generated to sustain the reaction
         Searching The Fire Scene
   Its important to search the scene for arson as soon as the fire has been
    extinguished

   Most arsons are started with petroleum-based accelerants such as gasoline
    or kerosene.

   If petroleum residues remain after extinguishments, they may evaporate
    within days or hours

   Search must focus on finding the fire’s origin- look for accelerant or ignition
    device at site of origin

   May be evidence of unconnected fires or use of ―streamers‖ to spread fire --
    -pour trail of gasoline to cause fire to move from room to room
         Searching The Fire Scene

   Look for signs of breaking and entering and theft- interview
    eyewitnesses
   FIRE’S ORIGIN- fire moves in upward direction- therefore, origin will
    be located to lowest point that shows the most intense
    characteristics of burning
   Many deviations will look different---Drafts and winds or secondary
    fires from collapsed floors or ceilings, stairs, holes in floor, roof, etc
   Flammable liquids always flow to the lowest point- more severe
    burning on floor than on ceiling indicates presence of Containers
    holding accelerant- or time delay device of accelerant.
        Searching The Fire Scene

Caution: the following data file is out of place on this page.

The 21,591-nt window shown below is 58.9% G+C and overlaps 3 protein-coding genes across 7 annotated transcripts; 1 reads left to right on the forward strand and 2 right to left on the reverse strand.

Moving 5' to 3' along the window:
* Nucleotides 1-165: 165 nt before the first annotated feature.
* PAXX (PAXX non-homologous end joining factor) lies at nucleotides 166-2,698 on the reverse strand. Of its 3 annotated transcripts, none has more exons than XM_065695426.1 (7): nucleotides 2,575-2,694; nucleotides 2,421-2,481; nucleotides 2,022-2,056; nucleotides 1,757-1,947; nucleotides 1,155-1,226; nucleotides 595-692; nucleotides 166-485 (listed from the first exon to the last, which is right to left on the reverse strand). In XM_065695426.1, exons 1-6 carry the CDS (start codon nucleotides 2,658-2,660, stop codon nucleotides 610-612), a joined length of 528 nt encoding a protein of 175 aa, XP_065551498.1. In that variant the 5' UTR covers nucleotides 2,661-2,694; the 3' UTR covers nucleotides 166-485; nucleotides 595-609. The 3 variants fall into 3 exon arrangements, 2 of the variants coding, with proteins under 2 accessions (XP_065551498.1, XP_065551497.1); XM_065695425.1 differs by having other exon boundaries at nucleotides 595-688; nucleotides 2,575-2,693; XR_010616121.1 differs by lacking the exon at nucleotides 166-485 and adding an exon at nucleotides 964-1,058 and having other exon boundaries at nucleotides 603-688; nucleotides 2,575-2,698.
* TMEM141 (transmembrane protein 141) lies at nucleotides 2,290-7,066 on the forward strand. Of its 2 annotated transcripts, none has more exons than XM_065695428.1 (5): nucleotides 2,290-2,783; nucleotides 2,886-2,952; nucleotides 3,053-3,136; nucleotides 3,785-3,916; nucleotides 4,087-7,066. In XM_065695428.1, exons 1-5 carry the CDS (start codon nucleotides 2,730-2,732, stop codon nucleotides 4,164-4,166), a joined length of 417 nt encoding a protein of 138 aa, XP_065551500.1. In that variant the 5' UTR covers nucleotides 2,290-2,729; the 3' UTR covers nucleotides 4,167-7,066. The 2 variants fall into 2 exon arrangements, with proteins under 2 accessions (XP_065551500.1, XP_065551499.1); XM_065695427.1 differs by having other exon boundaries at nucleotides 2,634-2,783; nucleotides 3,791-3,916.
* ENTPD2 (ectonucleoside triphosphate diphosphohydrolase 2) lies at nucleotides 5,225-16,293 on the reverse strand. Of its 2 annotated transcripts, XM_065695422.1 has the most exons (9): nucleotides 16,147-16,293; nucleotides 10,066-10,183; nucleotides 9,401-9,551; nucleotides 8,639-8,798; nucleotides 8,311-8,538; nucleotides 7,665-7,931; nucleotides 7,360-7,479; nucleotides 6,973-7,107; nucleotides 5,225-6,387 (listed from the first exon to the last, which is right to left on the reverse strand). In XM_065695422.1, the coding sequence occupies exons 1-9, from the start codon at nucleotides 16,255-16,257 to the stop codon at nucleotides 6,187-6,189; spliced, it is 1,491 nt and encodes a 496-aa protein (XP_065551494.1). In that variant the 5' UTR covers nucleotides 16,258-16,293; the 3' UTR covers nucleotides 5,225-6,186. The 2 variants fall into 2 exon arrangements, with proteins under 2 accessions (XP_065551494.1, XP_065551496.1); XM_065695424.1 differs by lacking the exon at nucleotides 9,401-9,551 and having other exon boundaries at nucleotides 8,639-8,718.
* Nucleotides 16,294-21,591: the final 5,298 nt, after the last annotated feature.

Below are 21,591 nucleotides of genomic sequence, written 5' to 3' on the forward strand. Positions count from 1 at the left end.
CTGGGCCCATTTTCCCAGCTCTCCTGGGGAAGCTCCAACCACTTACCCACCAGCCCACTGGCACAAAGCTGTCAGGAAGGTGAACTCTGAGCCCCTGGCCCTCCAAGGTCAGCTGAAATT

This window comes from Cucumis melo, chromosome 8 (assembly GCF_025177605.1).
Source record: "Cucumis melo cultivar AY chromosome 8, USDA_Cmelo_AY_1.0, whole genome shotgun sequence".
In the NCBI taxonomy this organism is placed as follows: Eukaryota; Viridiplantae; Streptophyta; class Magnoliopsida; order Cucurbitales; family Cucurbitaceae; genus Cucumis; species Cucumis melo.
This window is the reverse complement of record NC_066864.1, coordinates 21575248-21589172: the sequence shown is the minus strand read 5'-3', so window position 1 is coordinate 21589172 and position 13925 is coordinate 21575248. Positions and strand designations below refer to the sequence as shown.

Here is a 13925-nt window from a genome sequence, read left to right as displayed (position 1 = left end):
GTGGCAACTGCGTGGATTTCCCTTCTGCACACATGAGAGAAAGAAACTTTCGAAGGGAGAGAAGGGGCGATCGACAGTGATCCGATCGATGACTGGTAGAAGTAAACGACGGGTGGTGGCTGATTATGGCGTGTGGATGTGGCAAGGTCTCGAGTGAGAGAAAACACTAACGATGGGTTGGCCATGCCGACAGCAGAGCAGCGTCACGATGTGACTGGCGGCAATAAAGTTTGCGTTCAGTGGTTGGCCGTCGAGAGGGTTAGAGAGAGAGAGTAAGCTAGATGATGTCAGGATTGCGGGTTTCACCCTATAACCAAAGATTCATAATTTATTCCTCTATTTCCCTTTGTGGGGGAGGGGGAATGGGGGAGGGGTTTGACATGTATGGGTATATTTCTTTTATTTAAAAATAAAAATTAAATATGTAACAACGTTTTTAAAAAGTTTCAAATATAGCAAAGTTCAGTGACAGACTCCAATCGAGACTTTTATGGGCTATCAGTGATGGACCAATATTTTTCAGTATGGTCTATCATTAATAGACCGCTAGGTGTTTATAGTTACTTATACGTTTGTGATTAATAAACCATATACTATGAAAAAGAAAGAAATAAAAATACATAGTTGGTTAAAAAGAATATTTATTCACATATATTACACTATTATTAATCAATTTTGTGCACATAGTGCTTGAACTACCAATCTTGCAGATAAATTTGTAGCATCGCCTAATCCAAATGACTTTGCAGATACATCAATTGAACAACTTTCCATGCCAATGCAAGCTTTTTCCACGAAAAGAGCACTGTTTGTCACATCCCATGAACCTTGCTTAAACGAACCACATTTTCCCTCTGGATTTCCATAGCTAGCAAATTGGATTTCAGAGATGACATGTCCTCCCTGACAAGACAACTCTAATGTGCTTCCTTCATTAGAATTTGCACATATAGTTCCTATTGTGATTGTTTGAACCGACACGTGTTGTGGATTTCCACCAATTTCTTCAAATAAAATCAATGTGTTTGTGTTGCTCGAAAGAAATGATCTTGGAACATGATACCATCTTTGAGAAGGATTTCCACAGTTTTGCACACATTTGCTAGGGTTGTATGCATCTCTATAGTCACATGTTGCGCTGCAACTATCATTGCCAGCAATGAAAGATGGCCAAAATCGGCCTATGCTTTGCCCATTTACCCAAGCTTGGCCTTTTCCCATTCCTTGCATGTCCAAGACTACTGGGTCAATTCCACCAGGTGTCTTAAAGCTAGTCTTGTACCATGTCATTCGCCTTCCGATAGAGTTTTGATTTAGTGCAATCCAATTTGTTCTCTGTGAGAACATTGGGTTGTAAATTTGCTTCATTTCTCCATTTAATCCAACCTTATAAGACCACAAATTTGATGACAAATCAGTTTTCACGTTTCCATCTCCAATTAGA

   Point of origin must be protected- do not touch or move
    before notes, photographs, etc.

   In most arson cases- will find accelerants- gas,
    kerosene, diesel.

   Not all combustible liquids can be consumed during a
    fire- when poured on a surface, fuel will seep into
    porous surface- cracks in the floor, upholstery, plaster,
    wallboards, carpet- often protected and detectable.
         Searching The Fire Scene
   When fire is extinguished with water- rate of evaporation
    is slowed- water cools and covers materials- preserving
    for lab.

   Search of arson scene –arson investigators may use
    portable vapor detector- sniffer- used to detect
    accelerant
       as air is passed over heated filament- if combustible vapor is
        present, it oxidizes and immediately increases temp of filament-
        rise in filament temp registers on detector’s meter

   Also use of dogs trained to recognize odor of
    hydrocarbon accelerants.
       Collection and preservation of
               Arson Evidence
   At scene, 2-3 quarts of ash and soot debris must be colleted at the
    point of origin